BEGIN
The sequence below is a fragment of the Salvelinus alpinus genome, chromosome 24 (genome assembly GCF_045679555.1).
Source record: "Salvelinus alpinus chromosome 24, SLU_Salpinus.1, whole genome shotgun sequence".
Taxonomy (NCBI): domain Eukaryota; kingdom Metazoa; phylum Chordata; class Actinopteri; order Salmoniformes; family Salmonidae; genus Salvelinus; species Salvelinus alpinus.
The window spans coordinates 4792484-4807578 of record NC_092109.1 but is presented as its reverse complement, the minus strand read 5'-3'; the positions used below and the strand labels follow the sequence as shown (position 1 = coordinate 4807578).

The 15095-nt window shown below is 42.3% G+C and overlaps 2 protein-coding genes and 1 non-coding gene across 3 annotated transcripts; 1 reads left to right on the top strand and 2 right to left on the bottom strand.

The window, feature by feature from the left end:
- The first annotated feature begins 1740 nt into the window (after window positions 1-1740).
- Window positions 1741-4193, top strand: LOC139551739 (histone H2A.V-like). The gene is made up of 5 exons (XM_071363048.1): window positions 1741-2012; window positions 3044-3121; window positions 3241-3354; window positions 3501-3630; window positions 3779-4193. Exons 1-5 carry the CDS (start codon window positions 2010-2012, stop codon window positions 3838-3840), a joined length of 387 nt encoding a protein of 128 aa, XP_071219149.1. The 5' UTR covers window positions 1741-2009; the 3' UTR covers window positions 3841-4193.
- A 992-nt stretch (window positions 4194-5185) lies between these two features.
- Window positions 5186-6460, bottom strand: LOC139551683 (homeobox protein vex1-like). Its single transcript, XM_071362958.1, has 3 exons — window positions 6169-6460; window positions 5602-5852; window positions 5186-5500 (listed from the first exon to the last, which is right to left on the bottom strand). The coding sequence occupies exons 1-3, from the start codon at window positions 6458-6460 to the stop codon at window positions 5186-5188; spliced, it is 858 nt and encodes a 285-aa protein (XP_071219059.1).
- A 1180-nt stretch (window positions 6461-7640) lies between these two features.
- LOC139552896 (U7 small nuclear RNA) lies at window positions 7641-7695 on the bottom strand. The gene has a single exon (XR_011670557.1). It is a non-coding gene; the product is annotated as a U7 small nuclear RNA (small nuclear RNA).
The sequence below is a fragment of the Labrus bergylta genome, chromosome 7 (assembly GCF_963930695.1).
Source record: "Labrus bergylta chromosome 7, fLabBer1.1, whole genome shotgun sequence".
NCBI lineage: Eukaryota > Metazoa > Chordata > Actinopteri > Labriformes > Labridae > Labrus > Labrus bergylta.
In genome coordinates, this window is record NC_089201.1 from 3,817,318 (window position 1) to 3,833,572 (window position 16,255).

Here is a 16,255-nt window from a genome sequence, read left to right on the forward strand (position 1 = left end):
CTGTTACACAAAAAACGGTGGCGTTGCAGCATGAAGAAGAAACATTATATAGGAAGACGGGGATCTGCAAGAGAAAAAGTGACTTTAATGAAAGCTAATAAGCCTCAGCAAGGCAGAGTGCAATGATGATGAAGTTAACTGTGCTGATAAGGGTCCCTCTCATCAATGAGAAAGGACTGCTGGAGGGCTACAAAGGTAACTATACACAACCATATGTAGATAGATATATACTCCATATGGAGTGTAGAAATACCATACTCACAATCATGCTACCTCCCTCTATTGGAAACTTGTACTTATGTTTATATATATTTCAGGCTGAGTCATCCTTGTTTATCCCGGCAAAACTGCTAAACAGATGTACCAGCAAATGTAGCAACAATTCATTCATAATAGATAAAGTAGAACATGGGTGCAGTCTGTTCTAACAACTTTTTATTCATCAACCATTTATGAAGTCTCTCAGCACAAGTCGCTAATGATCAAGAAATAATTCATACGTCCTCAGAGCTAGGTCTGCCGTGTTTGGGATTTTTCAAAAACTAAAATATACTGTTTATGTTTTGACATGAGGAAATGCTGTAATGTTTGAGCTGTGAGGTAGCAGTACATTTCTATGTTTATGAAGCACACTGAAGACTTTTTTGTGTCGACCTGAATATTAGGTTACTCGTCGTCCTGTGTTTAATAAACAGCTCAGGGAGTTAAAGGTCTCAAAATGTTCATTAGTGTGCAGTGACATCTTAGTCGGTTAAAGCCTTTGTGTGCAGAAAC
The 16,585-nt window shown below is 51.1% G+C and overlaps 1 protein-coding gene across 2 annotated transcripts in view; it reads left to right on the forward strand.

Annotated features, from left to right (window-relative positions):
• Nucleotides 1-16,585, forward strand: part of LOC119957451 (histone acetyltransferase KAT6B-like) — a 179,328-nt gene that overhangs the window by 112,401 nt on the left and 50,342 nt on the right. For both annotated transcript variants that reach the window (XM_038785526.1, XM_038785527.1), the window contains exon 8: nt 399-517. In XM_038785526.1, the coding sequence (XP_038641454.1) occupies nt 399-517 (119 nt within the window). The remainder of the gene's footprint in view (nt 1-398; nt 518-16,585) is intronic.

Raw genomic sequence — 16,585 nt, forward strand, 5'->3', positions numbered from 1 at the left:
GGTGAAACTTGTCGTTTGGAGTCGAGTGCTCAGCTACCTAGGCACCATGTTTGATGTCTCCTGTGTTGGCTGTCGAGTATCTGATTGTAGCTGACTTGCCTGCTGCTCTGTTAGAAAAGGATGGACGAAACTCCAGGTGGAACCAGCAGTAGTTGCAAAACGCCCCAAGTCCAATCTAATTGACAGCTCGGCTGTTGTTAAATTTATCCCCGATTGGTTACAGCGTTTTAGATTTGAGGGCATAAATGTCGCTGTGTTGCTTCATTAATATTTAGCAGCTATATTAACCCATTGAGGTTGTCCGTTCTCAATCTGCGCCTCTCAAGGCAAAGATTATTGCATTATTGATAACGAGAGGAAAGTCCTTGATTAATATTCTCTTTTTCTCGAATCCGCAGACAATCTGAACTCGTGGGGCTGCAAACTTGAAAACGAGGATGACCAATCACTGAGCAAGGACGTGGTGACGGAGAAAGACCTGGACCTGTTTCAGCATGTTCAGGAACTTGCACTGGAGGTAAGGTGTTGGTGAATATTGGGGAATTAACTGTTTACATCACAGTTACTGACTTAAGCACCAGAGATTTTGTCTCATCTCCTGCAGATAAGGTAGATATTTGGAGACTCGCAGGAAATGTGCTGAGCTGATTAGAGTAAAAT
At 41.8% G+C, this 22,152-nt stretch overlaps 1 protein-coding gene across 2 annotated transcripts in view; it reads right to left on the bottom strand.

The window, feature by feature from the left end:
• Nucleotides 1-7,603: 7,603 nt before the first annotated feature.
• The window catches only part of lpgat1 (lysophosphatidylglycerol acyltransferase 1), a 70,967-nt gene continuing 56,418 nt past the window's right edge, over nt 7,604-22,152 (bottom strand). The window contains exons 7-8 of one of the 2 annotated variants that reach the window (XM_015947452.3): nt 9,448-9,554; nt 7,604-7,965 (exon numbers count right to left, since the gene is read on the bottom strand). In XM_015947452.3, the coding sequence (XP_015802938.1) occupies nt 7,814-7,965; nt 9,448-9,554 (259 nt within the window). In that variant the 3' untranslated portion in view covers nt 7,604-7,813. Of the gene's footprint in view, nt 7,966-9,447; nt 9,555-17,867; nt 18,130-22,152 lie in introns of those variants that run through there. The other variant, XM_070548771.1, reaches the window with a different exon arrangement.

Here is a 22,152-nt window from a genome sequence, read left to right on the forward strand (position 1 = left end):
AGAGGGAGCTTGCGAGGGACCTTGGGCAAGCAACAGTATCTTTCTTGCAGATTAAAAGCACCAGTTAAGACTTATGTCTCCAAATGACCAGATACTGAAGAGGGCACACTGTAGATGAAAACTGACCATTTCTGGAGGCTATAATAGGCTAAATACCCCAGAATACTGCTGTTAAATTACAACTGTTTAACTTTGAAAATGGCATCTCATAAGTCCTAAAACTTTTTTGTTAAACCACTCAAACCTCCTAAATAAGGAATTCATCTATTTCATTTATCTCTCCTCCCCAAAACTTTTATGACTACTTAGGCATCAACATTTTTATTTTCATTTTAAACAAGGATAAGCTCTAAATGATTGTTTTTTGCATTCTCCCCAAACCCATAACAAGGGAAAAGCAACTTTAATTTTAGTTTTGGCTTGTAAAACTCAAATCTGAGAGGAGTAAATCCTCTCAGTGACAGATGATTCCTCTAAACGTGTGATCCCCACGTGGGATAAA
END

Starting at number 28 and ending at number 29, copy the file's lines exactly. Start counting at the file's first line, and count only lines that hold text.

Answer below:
Here is a 22,152-nt window from a genome sequence, read left to right on the forward strand (position 1 = left end):
AGAGGGAGCTTGCGAGGGACCTTGGGCAAGCAACAGTATCTTTCTTGCAGATTAAAAGCACCAGTTAAGACTTATGTCTCCAAATGACCAGATACTGAAGAGGGCACACTGTAGATGAAAACTGACCATTTCTGGAGGCTATAATAGGCTAAATACCCCAGAATACTGCTGTTAAATTACAACTGTTTAACTTTGAAAATGGCATCTCATAAGTCCTAAAACTTTTTTGTTAAACCACTCAAACCTCCTAAATAAGGAATTCATCTATTTCATTTATCTCTCCTCCCCAAAACTTTTATGACTACTTAGGCATCAACATTTTTATTTTCATTTTAAACAAGGATAAGCTCTAAATGATTGTTTTTTGCATTCTCCCCAAACCCATAACAAGGGAAAAGCAACTTTAATTTTAGTTTTGGCTTGTAAAACTCAAATCTGAGAGGAGTAAATCCTCTCAGTGACAGATGATTCCTCTAAACGTGTGATCCCCACGTGGGATAAA